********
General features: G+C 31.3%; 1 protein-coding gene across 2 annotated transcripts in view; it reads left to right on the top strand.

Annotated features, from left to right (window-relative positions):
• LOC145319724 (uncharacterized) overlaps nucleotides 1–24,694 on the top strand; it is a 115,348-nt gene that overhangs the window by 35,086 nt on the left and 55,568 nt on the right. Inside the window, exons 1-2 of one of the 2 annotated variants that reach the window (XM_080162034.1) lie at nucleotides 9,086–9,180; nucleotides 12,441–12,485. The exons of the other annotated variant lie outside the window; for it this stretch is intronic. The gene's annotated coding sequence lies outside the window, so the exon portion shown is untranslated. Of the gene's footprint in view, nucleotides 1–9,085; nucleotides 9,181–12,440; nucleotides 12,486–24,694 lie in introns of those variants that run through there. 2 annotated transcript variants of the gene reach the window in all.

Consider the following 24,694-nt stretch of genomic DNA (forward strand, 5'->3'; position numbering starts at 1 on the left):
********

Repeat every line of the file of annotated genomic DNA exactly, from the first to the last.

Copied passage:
General features: G+C 31.3%; 1 protein-coding gene across 2 annotated transcripts in view; it reads left to right on the top strand.

Annotated features, from left to right (window-relative positions):
• LOC145319724 (uncharacterized) overlaps nucleotides 1–24,694 on the top strand; it is a 115,348-nt gene that overhangs the window by 35,086 nt on the left and 55,568 nt on the right. Inside the window, exons 1-2 of one of the 2 annotated variants that reach the window (XM_080162034.1) lie at nucleotides 9,086–9,180; nucleotides 12,441–12,485. The exons of the other annotated variant lie outside the window; for it this stretch is intronic. The gene's annotated coding sequence lies outside the window, so the exon portion shown is untranslated. Of the gene's footprint in view, nucleotides 1–9,085; nucleotides 9,181–12,440; nucleotides 12,486–24,694 lie in introns of those variants that run through there. 2 annotated transcript variants of the gene reach the window in all.

Consider the following 24,694-nt stretch of genomic DNA (forward strand, 5'->3'; position numbering starts at 1 on the left):